In October, and since 1875, is celebrated in Chubut an activity that is part of Welsh culture and is deeply rooted in this area because it had came and settled with the first settlers as part of cultural heritage the area.
This is the Eisteddfod Festival, a musical and literary event with the participation of various branches of art as the lterature, recitation in Welsh and Castilian, singing, dancing, painting, drawing and photography, among others.
It is one of the oldest cultural events, being able to trace its origin already in the eleventh century. In the beginning they were called bards, heirs to the tradition, which began with such activities.
The Eisteddfod began as a literary competition and now encompasses several branches of art, the main are literature and choral singing. The name of the festival is a Welsh word, its pronunciation based on phonetics would be "eistedvod" and the origin of it derives from the verb "eistedd" (sit) and is translated as "being sit".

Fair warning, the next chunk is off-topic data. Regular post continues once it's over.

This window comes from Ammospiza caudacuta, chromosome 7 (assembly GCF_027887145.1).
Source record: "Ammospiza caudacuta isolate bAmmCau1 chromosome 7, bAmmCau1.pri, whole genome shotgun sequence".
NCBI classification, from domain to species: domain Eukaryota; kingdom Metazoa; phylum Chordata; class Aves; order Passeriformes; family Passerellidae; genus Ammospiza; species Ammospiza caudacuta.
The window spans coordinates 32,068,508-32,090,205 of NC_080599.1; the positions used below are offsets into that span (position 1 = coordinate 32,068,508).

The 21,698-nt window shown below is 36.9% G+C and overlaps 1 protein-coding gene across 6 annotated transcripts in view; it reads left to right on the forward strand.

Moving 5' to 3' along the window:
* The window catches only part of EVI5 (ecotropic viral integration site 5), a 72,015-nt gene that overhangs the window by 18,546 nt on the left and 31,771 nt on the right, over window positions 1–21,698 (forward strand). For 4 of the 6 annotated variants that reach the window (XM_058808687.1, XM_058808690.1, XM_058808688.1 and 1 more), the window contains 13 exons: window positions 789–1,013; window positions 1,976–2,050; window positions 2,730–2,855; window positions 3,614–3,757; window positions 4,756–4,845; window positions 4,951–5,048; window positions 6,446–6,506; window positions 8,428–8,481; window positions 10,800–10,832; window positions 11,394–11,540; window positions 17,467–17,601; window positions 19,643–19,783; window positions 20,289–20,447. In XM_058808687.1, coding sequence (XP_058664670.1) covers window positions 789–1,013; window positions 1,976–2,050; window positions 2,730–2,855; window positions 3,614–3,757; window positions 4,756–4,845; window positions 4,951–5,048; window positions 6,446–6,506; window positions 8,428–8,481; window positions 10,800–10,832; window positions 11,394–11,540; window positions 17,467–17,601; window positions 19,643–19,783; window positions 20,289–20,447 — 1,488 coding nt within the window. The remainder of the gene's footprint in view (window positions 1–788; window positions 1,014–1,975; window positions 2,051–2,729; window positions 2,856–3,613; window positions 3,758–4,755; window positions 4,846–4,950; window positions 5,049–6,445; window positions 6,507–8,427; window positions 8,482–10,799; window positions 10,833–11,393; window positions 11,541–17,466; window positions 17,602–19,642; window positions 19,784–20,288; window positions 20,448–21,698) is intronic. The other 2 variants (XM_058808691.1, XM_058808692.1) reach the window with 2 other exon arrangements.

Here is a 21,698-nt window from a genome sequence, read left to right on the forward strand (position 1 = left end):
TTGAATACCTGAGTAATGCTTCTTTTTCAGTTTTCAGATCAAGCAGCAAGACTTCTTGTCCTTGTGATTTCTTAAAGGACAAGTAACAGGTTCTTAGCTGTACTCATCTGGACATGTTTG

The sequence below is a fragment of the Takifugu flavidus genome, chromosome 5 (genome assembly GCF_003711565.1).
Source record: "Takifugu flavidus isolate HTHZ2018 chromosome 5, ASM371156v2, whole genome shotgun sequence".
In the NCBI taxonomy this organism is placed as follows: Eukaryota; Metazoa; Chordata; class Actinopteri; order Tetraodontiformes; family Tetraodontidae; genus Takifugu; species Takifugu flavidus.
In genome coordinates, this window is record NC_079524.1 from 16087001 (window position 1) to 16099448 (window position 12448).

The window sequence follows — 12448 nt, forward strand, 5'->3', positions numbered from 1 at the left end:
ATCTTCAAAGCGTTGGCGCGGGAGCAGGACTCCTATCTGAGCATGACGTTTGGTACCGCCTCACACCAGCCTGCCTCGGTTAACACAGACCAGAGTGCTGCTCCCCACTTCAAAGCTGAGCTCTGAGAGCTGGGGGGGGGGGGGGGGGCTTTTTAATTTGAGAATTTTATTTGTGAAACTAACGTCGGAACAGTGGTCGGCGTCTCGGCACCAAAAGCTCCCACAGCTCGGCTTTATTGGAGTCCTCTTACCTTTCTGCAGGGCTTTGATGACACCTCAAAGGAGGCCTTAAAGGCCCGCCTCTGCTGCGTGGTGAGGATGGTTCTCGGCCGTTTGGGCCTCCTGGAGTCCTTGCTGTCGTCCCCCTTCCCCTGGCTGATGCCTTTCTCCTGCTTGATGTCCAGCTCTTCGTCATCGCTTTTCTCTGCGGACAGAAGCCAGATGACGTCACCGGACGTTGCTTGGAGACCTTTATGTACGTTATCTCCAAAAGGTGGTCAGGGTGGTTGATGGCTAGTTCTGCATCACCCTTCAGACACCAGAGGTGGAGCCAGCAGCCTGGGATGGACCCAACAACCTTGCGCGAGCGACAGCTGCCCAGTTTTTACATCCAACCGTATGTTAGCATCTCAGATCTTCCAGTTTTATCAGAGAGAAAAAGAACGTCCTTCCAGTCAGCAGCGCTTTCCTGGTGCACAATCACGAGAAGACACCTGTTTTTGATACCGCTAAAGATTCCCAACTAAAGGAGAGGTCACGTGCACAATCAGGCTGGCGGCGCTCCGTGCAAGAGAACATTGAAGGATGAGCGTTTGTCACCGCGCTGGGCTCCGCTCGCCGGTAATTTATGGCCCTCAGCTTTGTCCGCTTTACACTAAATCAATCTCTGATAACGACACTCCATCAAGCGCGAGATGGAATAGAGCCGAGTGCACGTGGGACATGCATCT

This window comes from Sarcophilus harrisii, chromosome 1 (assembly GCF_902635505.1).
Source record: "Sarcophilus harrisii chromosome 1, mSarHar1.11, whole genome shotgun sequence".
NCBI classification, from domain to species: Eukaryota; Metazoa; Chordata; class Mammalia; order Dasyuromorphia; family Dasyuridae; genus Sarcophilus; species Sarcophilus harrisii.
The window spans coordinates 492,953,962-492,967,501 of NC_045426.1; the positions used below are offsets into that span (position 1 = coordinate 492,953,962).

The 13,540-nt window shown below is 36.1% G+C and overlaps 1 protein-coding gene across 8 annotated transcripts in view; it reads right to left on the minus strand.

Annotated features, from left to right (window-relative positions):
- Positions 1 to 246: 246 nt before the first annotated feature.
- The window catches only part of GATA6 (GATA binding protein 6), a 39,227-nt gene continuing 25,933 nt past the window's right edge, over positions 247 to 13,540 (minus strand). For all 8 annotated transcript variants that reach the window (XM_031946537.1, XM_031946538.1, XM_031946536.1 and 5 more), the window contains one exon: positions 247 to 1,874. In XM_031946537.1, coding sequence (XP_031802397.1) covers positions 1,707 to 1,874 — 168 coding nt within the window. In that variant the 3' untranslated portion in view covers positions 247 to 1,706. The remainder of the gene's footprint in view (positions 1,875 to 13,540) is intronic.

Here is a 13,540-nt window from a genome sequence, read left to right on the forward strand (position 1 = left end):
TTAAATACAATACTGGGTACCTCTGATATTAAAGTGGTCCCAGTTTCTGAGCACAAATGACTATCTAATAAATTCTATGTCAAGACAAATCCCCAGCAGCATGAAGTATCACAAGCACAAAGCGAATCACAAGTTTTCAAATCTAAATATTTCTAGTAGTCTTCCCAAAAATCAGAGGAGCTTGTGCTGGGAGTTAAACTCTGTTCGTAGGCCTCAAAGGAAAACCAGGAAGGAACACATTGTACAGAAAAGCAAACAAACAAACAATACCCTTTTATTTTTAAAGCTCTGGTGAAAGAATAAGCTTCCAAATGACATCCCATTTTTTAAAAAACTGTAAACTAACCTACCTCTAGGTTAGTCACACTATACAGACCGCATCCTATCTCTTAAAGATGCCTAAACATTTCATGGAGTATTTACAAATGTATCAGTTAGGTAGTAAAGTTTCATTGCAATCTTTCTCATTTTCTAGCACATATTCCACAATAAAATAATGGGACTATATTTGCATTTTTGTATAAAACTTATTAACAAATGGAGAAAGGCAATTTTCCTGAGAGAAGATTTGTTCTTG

Each of the competitions is responsible for, not a prize fight, but a learning and joy opportunity to share a rewarding experience. Participation in events is open to any person or group that want to do it, because no one is specifically invited to do so although everyone in general.
An organizing committee, elected at the assembly, produced annually the Festival program that is divided into two dates from 2009. For September in Gaiman, the Youth Eisteddfod, and for October in Trelew, the Chubut Eisteddfod. These places have become permanent headquarters, unlike earlier times when raising a large tent meetings took place in different places each year.
The 2009 edition counted with the visit of Dic Jones, who won the chair of the Poet in Chubut Eisteddfod in 1965 with his poem "Mintai'r Mimosa", a reference to the "Mimosa", the schooner that brought the Welsh to Argentine territory. Dic Jones is known in literary circles as Dic yr Hendre.
The award relates to the origin of the word. In 1451, in Wales, the winner was awarded with two silver chairs used as pendants. Then in the Dolgellau Eisteddfod (Wales) in 1794, the winner was awarded with an oak chair made by a craftsman. Since then the highest award is a wooden chair that is known as the "Chair of the Bard".